In reading Stormbringer -- as I said, I plan to talk about it a lot in the coming days -- one of the things that really struck me was how random character generation is. Until fairly late in the process, the player has comparatively little say about who his character will be. The unstated assumption of the game seems to be that part of the challenge -- and fun -- of the game comes from finding a way to succeed with a character most of whose characteristics are outside the control of the player. This assumption is made a little more explicit in the section I quoted yesterday about beggars.
As I thought about it, I realized that random character generation is an important pillar of old school play, the formal crumbling of which led to its demise. I say "formal crumbling," because we all know there have always been gamers who fudged the dice to get the results they wanted when generating a character. "I want to play a fighter" is the first step toward point-buy systems and it's probably as old as roleplaying games. I'm not condemning it or the people who prefer it by any means, but I can't deny that we've lost something by shifting away from character generation and moving toward character creation as the norm in RPGs as written.
Anyone who's played D&D with a referee who insisted on 3D6 in order is bound to remember a character or three with utterly mediocre stats, the guy with 9, 10, or 11 for all his ability scores. Nowadays, we'd probably consider such a character unplayably boring, but, back in my youth, we often had to make do with such characters. Most of them proved as dull as their ability score spread; some, however, rose above their mediocrity and proved that, even in old school games, the dice are not destiny. This was a pattern I saw often enough as a kid -- an unimpressive collection of randomly generated stats who survived long enough to become a character -- that, after a while, many of us felt it was more interesting to play the hand we'd been dealt rather than re-rolling endlessly until we got the "right" result.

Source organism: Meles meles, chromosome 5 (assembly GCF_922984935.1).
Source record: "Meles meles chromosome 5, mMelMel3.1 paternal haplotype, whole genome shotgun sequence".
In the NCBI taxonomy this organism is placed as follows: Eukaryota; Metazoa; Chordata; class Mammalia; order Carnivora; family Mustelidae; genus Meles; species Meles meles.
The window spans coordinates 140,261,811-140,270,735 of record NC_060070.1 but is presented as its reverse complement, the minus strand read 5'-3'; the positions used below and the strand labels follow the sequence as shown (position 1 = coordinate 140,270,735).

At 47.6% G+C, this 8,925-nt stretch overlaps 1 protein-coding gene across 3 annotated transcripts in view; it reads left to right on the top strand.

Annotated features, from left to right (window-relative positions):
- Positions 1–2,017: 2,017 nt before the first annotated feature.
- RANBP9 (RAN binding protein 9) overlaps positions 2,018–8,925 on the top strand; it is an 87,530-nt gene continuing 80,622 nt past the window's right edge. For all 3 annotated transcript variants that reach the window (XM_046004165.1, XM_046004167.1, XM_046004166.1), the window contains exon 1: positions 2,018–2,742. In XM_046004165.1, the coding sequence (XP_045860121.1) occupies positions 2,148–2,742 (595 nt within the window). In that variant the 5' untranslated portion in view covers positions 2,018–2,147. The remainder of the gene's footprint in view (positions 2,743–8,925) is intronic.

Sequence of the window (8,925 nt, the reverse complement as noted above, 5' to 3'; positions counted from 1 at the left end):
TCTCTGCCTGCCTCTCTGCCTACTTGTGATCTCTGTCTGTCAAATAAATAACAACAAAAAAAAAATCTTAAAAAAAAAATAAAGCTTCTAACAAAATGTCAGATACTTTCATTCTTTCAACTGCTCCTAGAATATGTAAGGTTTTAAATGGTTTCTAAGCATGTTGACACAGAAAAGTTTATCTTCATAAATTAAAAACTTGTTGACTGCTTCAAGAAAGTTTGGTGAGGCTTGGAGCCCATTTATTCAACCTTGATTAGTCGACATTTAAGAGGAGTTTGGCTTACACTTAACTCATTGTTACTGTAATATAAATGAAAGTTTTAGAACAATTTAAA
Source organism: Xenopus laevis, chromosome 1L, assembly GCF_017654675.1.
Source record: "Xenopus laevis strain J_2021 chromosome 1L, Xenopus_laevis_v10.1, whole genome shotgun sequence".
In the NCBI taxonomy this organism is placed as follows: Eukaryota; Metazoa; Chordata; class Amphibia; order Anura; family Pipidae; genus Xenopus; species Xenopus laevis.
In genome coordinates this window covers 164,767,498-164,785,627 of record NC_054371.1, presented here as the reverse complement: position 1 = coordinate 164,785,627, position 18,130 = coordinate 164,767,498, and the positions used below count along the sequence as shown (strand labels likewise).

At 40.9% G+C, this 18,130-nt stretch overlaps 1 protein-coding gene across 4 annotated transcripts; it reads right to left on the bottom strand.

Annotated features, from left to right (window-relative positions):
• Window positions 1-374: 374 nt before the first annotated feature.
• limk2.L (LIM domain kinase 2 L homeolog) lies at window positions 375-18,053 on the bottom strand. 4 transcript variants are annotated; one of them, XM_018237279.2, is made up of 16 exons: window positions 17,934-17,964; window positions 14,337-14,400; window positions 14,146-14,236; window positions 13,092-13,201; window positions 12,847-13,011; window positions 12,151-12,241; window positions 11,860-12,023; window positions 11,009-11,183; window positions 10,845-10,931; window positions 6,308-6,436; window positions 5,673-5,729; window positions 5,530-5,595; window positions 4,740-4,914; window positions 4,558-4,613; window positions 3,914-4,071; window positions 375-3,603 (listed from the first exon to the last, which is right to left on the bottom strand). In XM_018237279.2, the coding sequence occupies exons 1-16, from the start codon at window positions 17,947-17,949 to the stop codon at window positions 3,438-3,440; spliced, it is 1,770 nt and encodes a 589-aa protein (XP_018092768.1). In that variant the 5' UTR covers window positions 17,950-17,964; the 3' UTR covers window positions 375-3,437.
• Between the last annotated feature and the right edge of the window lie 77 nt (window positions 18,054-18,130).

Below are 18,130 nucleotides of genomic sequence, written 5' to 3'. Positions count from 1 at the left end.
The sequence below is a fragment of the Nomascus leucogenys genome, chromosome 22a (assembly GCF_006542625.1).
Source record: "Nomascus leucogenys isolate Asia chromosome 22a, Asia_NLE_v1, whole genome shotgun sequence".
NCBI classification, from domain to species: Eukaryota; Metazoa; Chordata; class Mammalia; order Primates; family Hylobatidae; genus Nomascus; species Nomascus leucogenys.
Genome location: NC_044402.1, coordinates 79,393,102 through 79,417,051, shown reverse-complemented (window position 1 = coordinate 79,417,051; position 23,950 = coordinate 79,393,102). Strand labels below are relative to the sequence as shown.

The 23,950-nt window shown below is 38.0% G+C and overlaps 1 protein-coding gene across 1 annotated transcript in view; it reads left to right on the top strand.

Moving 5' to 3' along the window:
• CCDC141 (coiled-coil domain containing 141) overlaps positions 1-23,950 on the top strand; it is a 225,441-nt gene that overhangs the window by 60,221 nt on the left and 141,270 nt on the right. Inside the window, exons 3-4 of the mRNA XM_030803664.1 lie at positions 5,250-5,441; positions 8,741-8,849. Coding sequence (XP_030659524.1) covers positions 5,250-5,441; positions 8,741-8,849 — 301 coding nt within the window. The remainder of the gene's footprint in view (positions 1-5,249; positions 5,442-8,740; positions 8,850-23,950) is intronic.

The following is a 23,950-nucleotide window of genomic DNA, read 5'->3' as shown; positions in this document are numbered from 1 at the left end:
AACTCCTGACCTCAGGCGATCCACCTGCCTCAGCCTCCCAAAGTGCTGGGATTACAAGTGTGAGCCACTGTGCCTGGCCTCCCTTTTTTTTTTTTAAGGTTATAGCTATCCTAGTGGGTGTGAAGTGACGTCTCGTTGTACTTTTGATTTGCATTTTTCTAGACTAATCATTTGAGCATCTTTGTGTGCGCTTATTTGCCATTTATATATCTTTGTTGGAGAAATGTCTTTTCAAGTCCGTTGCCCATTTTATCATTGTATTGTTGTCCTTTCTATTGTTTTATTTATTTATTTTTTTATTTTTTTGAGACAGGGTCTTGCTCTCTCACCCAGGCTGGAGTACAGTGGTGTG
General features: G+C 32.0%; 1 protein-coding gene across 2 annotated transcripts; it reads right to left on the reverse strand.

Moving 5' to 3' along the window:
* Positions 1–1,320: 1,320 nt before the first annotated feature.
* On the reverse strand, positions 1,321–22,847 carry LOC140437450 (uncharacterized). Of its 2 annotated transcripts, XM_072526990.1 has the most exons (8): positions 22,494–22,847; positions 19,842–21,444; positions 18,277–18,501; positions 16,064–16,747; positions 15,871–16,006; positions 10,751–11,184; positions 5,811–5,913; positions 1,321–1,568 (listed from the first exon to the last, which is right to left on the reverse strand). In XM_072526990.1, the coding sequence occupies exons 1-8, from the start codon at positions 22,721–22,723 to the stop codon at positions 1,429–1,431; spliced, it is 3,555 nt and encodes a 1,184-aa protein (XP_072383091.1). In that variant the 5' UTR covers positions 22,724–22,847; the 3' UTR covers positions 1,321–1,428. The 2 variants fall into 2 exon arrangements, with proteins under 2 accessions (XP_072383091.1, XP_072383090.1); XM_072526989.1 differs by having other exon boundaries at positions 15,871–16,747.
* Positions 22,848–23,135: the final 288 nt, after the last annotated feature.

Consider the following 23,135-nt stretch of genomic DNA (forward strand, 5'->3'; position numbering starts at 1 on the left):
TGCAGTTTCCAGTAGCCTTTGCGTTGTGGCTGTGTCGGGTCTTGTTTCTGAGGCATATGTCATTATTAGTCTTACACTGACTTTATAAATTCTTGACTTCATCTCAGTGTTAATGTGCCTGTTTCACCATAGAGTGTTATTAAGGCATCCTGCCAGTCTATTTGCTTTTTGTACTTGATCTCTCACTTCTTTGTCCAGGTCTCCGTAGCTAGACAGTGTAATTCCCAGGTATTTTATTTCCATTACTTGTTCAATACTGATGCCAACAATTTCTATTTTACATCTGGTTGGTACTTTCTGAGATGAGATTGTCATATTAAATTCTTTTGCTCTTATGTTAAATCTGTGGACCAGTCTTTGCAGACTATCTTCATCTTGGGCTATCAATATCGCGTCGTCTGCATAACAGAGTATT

Lots of people took the comment "In RPGs, there are no winners or losers" a little too much to heart, I think. Certainly there are no clearly (and universally) defined victory conditions, as in a board or wargame, but it is possible to play a roleplaying game well. One of the ways we used to recognized such a thing was the ability to succeed with truly randomly generated characters. That was how we used to separate the men from the boys, so to speak. One demonstrated one's mettle as a gamer by rolling all your dice out in the open for everyone to see and then not only accepting the character you got but showing up everyone else over the course of the campaign. That wasn't the norm in practice, admittedly, but it was certainly the norm in theory and I knew enough people who played that way that it wasn't just a theory without any practical application.
I don't think there are many contemporary games that work on the assumption that one's character is generated through random dice rolls rather than created by player choice. Nowadays, the expectation is that one's character is something one creates beforehand and then uses the rules in order to bring him into being as best as possible. Again, there's nothing wrong with this and goodness knows, for many games, it's really the only way to go. That doesn't change the fact that it can be a lot of fun to have to grapple with mediocre or sub-par characters and find a way to succeed in spite of their mechanical handicaps.
I think that's why I still consider the classic Traveller character generation system the most interesting one ever created for any RPG: it regularly forces you to play a character other than you might otherwise choose to play. Speaking only for myself, that's a good thing. I tend to fall into ruts when I create characters, re-using the same basic character concept over and over again. That's just not possible when you're working with a robust random generation system or, at the very least, it ensures you have to be much more clever in finding a way to turn your 15 STR 9 INT character into the archmage-in-training you regularly play.
I'm a big fan of randomness, I'll admit, so perhaps this blinds me to the flaws in random character generation. All I can say, though, is that it was once an accepted part of how one played a RPG and its loss is something I see as unfortunate. Re-reading Stormbringer has reminded of this fact rather powerfully and it's one I'll likely be meditating upon a lot in the days to come.